Redesign of Camden Public Landing considered

By Stephanie Grinnell | Nov 28, 2012
Courtesy of: Camden Downtown Master Plan Conceptual designs of the Camden Public Landing.

Camden — “It's evident to me there may be more skepticism,” Camden Economic Development Director Brian Hodges said of a $15,000 grant to consider options for Camden's Public Landing.

The grant, funded by Maine Department of Agriculture, Conservation and Forestry which oversees Maine Coastal Program, will allow for further study of current and future use of the town-owned public landing, he said. Hodges said it's important for the town to respect the current working waterfront but during the development of the Downtown Master Plan, options for green space were mentioned.

“I think curiosities are piqued,” he said, adding combining a working waterfront with green space is only one option. “In the end, it could stay as parking. This grant helps us figure out what people want — if there's a change, what would it look like? How would it be designed?”

Currently, the public landing has between 70 and 80 parking spaces, public restrooms and the harbormaster's office, Hodges said. Suggestions to eliminate some or all of the parking spaces have been considered and several conceptual designs are shown in the Downtown Master Plan, he said. Copies of the Downtown Master Plan are available on the town website and Camden Public Library, where copies may be checked out like any other book, he said.

“[The public landing is] such a large project, it deserved its own focus,” Hodges said. “I think it's going to be an exciting project and I'm looking forward to it. We have a thriving downtown and natural assets...if we can provide the outdoor features like the river walk and green space on the public landing, it encourages people to stay longer.”

In turn, people vacationing or visiting Camden that decide to stay an extra day or two boost the local economy, he said, adding he'd also like to see more business conferences come to town as well, further sealing Camden as a destination.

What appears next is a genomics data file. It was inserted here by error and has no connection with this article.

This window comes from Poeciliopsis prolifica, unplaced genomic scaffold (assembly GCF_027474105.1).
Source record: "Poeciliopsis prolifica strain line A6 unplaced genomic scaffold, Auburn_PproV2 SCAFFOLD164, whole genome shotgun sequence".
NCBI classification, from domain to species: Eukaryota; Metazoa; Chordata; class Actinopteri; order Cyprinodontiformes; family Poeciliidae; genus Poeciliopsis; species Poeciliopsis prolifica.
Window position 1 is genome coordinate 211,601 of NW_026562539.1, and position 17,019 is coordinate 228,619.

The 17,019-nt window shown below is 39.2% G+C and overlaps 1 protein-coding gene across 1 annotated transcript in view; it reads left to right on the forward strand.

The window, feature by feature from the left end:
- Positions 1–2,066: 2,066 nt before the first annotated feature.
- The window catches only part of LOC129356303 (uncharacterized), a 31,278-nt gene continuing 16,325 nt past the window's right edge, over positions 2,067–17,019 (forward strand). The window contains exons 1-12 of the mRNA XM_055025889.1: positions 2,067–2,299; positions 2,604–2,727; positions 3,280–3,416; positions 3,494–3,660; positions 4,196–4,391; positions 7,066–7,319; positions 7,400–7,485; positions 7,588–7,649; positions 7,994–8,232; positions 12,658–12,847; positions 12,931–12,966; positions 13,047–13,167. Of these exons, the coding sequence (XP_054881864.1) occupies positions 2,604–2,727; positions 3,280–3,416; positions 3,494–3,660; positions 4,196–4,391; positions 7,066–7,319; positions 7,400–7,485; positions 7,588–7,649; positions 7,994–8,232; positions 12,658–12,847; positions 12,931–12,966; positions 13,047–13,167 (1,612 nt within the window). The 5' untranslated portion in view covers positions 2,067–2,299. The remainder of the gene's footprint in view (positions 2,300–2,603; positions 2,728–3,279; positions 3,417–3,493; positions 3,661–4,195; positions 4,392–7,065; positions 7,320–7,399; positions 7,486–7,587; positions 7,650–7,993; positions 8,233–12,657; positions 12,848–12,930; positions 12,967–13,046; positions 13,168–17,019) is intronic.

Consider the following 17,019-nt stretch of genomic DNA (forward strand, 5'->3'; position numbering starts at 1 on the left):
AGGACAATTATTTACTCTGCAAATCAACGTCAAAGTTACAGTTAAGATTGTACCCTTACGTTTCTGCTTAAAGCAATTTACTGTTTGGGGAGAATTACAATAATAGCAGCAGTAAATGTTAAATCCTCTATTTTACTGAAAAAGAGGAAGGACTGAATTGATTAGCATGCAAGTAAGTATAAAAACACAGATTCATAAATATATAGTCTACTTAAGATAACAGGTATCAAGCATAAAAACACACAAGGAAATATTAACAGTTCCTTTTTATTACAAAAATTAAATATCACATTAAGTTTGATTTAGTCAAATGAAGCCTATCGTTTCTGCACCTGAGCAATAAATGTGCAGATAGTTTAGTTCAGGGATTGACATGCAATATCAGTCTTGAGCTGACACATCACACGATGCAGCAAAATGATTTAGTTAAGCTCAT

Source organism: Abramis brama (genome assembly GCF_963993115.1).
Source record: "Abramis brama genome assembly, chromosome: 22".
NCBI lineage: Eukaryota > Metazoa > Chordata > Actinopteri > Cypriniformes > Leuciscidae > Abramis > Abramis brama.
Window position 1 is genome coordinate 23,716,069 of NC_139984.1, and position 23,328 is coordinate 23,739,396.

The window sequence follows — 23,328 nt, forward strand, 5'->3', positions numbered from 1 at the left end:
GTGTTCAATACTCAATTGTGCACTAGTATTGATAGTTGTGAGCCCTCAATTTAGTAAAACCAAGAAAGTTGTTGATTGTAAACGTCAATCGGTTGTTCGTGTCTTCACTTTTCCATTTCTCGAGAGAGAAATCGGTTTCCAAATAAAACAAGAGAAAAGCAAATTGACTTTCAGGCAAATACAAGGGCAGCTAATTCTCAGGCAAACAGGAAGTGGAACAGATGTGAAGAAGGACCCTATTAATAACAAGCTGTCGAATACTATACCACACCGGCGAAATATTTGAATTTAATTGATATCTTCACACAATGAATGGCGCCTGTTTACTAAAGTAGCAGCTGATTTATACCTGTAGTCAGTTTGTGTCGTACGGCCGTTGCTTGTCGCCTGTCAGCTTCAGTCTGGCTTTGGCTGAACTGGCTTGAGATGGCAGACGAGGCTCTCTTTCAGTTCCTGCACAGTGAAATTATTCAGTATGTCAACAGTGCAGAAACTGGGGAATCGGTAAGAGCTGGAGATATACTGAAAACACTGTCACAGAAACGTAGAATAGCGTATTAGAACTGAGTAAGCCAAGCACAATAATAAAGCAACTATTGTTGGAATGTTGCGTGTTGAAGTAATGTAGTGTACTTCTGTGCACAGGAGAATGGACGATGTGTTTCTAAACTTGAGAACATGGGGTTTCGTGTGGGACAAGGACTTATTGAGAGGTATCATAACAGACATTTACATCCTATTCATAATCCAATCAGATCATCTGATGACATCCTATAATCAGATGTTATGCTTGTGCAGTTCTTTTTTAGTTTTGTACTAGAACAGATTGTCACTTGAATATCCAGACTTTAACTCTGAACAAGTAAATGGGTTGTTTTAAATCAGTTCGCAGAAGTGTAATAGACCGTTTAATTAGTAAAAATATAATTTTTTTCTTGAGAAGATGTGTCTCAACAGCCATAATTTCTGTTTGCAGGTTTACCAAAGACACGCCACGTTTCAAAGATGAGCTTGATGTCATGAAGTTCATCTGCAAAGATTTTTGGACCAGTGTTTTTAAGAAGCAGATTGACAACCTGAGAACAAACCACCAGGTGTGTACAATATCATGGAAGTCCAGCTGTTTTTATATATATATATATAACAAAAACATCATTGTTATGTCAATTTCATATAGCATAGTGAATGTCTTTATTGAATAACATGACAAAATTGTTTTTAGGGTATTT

Hodges said he's heard complaints in the past of studies being done and then relegated to a shelf.

“But we're showing we are doing something with them,” he said, pointing to another grant received this fall that will pay for sidewalk installations at Shirttail Point as well as 30 trees planted through a Project Canopy grant this year. “There's value in revisiting.”

The town is required to provide a $5,000 match to the grant, which will be funded through the Economic Development Reserve Fund, according to Hodges.

Public input will be a large part of the public landing redesign process, Hodges said.

“One of the major purposes of the planning and design process will be to involve citizens to explore various options. We want the public landing to be useful and attractive to all of our citizens, businesses and visitors. It is important that this be an area our community will enjoy and be proud of,” Town Manager Patricia Finnigan said in a press release.

Hodges said a request for proposals seeking a consultant for the redesign will be advertised soon and a work group of residents will be formed. He said any resident interested in being part of the work group should contact him at the town office.

Associate Editor Stephanie Grinnell can be reached at 236-8511 or

Comments (14)
Posted by: Dan Bookham | Dec 02, 2012 09:14

I have a quick math d'oh! to correct from my earlier comment: half a mile should take about 7-10 mins.

Posted by: Mary A McKeever | Nov 29, 2012 22:41